Werk? Dem Erlebnis? Der Leidenschaft? (GW, 404)

Siegmund Aarenhold tries to win for himself both "Erlebnis" and "Leidenschaft"
by reenacting the mythical Siegmund's defiance of bourgeois convention as well as
his revenge on Hunding. Later that night, inspired by their mythical forebears,
Mann's Siegmund and Sieglind do in fact avenge themselves on Beckerath by
sleeping together; and yet, as Jens Malte Fischer has remarked, it is merely the
"ungeschickt-kindische Nachvollzug... dessen, was das Zwillingspaar auf der
Buhne gesehen hat."6 Moreover, it is an act brought on less by passion, by
"Leidenschaft," than by the desire to deny Beckerath that which bourgeois convention
has always accorded the husband: Sieglind's virginity. After the act itself, whose
clumsiness is glossed by its description as a "hastiges Getummel" (GW. 410),
Sieglind asks her brother what they should now do about Beckerath. Siegmund's
response is both dispassionate and direct: "Nun... dankbar soil er uns sein. Er wird
ein minder triviales Dasein fuhren, von nun an." (GW, 410)
The fact that Siegmund was able "to make something" of his Wagner experience,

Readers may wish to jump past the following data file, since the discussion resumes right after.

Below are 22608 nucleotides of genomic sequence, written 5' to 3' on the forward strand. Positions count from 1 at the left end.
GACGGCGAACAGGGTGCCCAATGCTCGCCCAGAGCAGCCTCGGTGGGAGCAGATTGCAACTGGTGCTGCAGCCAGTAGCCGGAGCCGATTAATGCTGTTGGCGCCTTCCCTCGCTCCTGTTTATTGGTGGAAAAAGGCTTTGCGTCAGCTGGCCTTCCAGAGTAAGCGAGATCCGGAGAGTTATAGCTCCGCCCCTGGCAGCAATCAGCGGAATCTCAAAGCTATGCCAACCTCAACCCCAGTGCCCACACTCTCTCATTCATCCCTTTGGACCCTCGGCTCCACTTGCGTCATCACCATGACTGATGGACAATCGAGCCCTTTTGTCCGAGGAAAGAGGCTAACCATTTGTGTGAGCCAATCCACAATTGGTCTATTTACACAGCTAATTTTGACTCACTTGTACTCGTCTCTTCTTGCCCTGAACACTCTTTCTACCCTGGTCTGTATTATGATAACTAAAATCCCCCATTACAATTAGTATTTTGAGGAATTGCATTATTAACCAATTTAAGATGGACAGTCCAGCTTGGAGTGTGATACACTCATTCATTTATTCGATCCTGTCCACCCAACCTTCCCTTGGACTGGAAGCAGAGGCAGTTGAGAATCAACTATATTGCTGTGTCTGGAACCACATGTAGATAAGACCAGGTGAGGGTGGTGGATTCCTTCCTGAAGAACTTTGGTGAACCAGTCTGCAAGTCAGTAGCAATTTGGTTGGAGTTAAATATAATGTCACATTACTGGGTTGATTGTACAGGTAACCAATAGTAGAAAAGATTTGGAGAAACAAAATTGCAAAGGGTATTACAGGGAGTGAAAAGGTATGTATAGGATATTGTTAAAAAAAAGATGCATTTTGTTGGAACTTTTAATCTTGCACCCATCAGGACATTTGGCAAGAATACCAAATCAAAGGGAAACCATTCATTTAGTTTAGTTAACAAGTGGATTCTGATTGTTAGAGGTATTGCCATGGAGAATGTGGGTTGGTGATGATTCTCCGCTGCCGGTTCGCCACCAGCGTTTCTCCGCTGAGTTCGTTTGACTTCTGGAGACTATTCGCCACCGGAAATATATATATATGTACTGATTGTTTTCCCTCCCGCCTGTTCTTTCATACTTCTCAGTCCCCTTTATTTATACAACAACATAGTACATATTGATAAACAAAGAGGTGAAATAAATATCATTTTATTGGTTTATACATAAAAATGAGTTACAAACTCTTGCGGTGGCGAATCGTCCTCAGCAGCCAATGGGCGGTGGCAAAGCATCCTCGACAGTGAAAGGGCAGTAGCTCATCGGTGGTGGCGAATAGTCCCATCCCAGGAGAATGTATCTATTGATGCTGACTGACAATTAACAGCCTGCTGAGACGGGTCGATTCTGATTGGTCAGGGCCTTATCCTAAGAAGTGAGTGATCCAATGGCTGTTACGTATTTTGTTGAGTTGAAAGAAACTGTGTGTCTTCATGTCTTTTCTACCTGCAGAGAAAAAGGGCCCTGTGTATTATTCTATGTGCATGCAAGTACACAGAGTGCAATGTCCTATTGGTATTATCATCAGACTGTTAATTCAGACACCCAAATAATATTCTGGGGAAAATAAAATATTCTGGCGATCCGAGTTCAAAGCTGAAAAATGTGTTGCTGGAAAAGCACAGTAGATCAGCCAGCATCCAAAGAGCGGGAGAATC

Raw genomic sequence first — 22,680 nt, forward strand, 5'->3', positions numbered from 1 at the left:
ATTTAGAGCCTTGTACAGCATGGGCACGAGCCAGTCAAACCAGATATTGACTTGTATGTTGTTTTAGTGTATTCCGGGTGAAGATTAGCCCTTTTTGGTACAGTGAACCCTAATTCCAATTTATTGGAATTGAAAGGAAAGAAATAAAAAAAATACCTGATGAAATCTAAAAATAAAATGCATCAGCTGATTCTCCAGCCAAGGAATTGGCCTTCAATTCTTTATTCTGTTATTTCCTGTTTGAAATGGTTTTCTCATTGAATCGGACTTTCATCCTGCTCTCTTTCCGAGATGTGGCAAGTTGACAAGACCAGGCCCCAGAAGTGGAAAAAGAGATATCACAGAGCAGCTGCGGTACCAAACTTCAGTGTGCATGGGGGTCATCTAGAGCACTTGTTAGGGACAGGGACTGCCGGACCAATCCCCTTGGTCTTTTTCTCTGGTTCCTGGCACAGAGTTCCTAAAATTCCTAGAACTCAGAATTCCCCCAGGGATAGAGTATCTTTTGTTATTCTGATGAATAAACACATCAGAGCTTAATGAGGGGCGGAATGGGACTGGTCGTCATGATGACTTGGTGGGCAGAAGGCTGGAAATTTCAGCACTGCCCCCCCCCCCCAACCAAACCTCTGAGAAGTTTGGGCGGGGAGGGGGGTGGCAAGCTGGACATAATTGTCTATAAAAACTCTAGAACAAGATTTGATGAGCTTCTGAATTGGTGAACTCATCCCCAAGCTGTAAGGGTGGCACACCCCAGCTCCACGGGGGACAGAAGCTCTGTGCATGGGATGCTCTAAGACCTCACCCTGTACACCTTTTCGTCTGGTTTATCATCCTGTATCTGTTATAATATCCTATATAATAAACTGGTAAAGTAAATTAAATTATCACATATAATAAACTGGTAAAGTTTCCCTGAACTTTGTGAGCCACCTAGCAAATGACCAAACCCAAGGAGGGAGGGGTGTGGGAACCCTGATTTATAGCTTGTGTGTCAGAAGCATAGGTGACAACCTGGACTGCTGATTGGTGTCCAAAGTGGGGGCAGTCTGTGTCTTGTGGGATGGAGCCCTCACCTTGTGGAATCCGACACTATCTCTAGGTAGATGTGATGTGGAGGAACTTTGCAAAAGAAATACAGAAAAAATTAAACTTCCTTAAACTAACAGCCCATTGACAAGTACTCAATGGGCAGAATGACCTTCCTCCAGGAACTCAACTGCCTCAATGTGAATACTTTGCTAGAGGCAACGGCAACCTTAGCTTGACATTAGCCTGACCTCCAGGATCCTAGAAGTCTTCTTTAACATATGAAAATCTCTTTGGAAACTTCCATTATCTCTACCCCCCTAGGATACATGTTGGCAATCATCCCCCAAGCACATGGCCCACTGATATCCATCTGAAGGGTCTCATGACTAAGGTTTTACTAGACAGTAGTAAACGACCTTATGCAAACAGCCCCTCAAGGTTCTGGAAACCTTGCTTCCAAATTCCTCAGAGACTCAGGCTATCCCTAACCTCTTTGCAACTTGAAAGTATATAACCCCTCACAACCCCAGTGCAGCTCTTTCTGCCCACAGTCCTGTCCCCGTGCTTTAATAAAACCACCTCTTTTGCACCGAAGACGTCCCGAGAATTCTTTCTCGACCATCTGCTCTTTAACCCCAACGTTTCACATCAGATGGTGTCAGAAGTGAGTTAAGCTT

even if that "something" was limited to sleeping with his sister, has led some critics
to speak of the redemption of Siegmund acted out in Walsungenblut, a redemption
carried out by the power of Wagner's music.7 This follows the standard line on
Wagner's influence on the young Thomas Mann, a line which states that Wagner
represented for the early Thomas Mann a liberating cultural force, a force which
Hermann Kurzke has referred to as "die anti-burgerliche Verfiihrung zu Kunst,
Rausch, Erotik und Tod."8
Such talk of redemption does not square very well with the "hastige[n]
Getiimmel" actually described at the end of Wdlsungenblut, nor do claims of a
spiritual reorientation on Siegmund's part take into account the cynicism of his last
remark concerning Beckerath cited above. Led astray by their conviction that Mann
could only portray Wagner as a positive force for Wilhelminian culture, some critics

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have tended to twist and bend the story until it fits into their model of a red
re-enactment of the Wagnerian mythical model. In this, they are not so far r